Karoo ringing

New Holme farmstead, a green oasis in the vast Karoo


Farm houses in the Karoo can be oases for birds, allowing relatively many birds to be ringed.

Les, Karis and I visited New Holme guest farm (Karoo Gariep Nature Reserve) from 10-12 November 2019 to test out ringing there, and take Virtual Museum photos en route. The farm lies halfway between Cape Town and Johannesburg. The first BDI visit to New Holme was in May (read here), with Virtual Museum records collected en route (see here).

Pied Starling
Pied Starling – note the striking eye and bill colours


We put a few nets around the farm house on Monday, and also before breakfast on Tuesday, and caught 86 birds. Top of the list was Cape Sparrow with 42 birds ringed (30 males, 12 females). Second was Southern Masked Weaver, partly due to a large colony in some reeds – there were many green nests, and at least 8 males in the colony – 1 juvenile, 15 males in full breeding plumage, and 8 females (two with brood patches) – it seemed as if breeding only started recently. Six Pied Starlings were caught, but there is potential to catch hundreds!

Southern Masked Weaver
Southern Masked Weaver colony in dry reedpatch


Southern Red Bishop
A colourful Southern Red Bishop (male) – several were displaying in the reeds


Cape Sparrow weights vary by region, as shown in the figure below. These birds are lighter in arid regions as represented by Namibia (Nam) and the Northern Cape (NC) compared to other regions in South Africa. The dots show the average and the vertical lines show the extreme ranges. A better analysis would be to separate males from females, but this shows the value of ringing very common species.

Cape Sparrow mass
Cape Sparrow weight by province


Although the ringing was relatively limited, there is great potential. In addition to ringing around the farm house, other nearby habitats provide interesting species. The river is within walking distance from the farm houses, and hosted many Three-banded Plovers. The surrounding karoo veld hosts the usual larks, chats, flycatchers, starlings, buntings  and other specials – night spot-lighting could be used effectively to catch and ring these.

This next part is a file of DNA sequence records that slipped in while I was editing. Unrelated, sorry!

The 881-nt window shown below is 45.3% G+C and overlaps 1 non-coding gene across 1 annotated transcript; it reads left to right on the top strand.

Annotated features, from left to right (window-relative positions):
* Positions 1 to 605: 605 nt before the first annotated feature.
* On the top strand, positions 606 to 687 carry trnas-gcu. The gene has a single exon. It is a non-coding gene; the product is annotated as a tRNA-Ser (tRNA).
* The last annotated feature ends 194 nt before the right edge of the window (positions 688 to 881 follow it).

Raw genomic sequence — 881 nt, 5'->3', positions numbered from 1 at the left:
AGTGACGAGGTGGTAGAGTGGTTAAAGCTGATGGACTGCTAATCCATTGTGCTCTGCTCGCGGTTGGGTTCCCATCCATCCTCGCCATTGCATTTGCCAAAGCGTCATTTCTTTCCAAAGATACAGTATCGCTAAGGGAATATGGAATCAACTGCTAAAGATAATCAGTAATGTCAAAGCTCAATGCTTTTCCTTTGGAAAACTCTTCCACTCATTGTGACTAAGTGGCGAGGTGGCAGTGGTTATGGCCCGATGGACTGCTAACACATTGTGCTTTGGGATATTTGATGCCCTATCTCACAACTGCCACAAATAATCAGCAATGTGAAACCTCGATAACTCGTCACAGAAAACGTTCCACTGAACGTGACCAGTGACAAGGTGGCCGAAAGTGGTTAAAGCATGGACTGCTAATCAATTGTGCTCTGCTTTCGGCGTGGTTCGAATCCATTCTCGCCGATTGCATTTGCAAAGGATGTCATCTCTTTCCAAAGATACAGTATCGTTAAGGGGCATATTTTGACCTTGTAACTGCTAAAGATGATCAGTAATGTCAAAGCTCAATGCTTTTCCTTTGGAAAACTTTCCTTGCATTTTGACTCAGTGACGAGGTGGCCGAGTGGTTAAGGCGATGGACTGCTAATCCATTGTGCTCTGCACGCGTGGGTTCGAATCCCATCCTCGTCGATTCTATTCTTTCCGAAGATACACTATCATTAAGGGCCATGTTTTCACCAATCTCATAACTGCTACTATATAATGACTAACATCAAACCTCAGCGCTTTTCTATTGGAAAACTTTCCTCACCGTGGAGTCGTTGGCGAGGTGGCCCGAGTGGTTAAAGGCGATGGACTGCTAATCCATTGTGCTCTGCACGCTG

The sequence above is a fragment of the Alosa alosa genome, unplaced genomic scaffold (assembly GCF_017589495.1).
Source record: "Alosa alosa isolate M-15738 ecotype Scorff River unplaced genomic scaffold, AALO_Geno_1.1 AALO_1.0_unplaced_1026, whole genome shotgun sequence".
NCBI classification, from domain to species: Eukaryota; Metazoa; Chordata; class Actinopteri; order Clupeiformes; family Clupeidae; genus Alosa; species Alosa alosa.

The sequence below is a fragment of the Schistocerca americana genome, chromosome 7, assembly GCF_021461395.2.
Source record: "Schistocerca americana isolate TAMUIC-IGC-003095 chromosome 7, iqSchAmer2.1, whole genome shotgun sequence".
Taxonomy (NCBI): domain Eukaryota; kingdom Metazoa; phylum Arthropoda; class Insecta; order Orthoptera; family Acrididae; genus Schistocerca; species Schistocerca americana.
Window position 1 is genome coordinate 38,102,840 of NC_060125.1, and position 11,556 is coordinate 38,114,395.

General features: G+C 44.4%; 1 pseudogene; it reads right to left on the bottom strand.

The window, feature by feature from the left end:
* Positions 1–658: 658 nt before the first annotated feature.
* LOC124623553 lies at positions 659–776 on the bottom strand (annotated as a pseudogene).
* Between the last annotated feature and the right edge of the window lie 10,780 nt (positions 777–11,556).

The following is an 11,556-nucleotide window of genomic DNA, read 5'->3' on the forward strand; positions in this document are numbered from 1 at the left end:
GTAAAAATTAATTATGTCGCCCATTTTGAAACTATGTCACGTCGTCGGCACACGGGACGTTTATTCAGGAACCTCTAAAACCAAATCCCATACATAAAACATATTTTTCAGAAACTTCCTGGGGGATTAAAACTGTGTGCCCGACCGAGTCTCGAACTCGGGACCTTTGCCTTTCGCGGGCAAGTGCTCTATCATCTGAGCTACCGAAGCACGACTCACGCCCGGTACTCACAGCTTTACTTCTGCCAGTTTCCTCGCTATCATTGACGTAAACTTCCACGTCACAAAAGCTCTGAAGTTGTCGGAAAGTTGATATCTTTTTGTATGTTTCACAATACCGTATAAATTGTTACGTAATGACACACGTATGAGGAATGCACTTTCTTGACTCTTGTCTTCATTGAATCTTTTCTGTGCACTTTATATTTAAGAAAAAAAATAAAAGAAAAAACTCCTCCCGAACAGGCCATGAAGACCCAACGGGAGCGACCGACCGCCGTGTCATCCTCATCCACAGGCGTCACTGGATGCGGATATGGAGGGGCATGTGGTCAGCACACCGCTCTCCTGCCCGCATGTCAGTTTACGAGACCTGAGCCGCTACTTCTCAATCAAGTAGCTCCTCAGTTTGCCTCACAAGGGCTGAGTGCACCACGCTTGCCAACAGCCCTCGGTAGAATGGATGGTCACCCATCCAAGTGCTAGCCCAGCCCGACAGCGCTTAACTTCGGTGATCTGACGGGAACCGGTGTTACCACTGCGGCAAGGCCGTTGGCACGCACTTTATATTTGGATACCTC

Spike-heeled Lark
Spike-heeled Lark


Greater Striped and White-throated Swallows breed (nests and juveniles seen), and could be targeted for ringing. Flocks of Barn Swallows forage over the karoo veld.

White-throated Swallow
White-throated Swallow juveniles, waiting to be fed


Table – total number of birds ringed at New Holme, 10-12 November 2019

  Species   Latin  Ringed
  African Reed Warbler   Acrocephalus baeticatus  4
  Southern Fiscal   Lanius collaris  1
  Pied Starling   Lamprotornis bicolor  6
  Cape Sparrow   Passer melanurus  42
  Southern Masked Weaver   Ploceus velatus  25
  Red-billed Quelea   Quelea quelea  3
  Southern Red Bishop   Euplectes orix  5
  Karoo Prinia   Prinia maculosa  1

Thanks to PC and Marisca Ferreira and their staff for hosting us incredibly well! Thanks to Karis and Rozaan for help with the ringing!

Would you like to ring birds in the Karoo? Book a trip with African Ringing Expeditions!


Dieter Oschadleus
Dieter Oschadleus
Dieter Oschadleus leads the BDI bird ringing expeditions, and is able to organise bird ringing courses (having run many courses in South Africa, and some in the Seychelles). Dieter is also a registered bird guide in South Africa, and has birded widely in Africa and the Indian Ocean islands. Dieter is able to act as a bird guide for day trips in Cape Town, and is able to customise birds tours in South Africa and beyond.

1 Comment

  1. This is great. Very concise but detailed analysis of what happened within the two days of the ringing exercise.

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